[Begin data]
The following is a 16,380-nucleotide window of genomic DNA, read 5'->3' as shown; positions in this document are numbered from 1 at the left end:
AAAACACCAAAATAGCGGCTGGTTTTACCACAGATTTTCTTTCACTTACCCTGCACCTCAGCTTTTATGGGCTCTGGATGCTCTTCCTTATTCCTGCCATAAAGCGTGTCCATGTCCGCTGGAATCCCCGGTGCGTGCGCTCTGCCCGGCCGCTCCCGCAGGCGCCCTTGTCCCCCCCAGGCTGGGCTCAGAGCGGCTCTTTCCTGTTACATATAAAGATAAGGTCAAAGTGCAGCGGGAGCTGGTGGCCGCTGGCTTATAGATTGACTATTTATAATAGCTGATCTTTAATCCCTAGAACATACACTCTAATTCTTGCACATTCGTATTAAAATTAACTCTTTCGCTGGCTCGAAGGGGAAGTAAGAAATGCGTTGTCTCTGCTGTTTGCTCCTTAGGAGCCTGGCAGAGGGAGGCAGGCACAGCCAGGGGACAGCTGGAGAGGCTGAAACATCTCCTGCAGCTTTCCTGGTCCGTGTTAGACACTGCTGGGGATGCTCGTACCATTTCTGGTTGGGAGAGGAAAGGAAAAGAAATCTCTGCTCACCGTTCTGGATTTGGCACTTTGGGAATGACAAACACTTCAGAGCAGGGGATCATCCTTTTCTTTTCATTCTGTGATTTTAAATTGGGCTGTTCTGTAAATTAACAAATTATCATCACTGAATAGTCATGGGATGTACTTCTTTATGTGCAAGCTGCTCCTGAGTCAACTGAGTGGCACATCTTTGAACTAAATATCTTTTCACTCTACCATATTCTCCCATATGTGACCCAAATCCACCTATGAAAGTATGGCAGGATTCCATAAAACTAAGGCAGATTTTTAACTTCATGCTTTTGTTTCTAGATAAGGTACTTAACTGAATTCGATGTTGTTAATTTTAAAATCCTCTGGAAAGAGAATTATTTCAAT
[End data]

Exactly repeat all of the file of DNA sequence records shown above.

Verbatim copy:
The following is a 16,380-nucleotide window of genomic DNA, read 5'->3' as shown; positions in this document are numbered from 1 at the left end:
AAAACACCAAAATAGCGGCTGGTTTTACCACAGATTTTCTTTCACTTACCCTGCACCTCAGCTTTTATGGGCTCTGGATGCTCTTCCTTATTCCTGCCATAAAGCGTGTCCATGTCCGCTGGAATCCCCGGTGCGTGCGCTCTGCCCGGCCGCTCCCGCAGGCGCCCTTGTCCCCCCCAGGCTGGGCTCAGAGCGGCTCTTTCCTGTTACATATAAAGATAAGGTCAAAGTGCAGCGGGAGCTGGTGGCCGCTGGCTTATAGATTGACTATTTATAATAGCTGATCTTTAATCCCTAGAACATACACTCTAATTCTTGCACATTCGTATTAAAATTAACTCTTTCGCTGGCTCGAAGGGGAAGTAAGAAATGCGTTGTCTCTGCTGTTTGCTCCTTAGGAGCCTGGCAGAGGGAGGCAGGCACAGCCAGGGGACAGCTGGAGAGGCTGAAACATCTCCTGCAGCTTTCCTGGTCCGTGTTAGACACTGCTGGGGATGCTCGTACCATTTCTGGTTGGGAGAGGAAAGGAAAAGAAATCTCTGCTCACCGTTCTGGATTTGGCACTTTGGGAATGACAAACACTTCAGAGCAGGGGATCATCCTTTTCTTTTCATTCTGTGATTTTAAATTGGGCTGTTCTGTAAATTAACAAATTATCATCACTGAATAGTCATGGGATGTACTTCTTTATGTGCAAGCTGCTCCTGAGTCAACTGAGTGGCACATCTTTGAACTAAATATCTTTTCACTCTACCATATTCTCCCATATGTGACCCAAATCCACCTATGAAAGTATGGCAGGATTCCATAAAACTAAGGCAGATTTTTAACTTCATGCTTTTGTTTCTAGATAAGGTACTTAACTGAATTCGATGTTGTTAATTTTAAAATCCTCTGGAAAGAGAATTATTTCAAT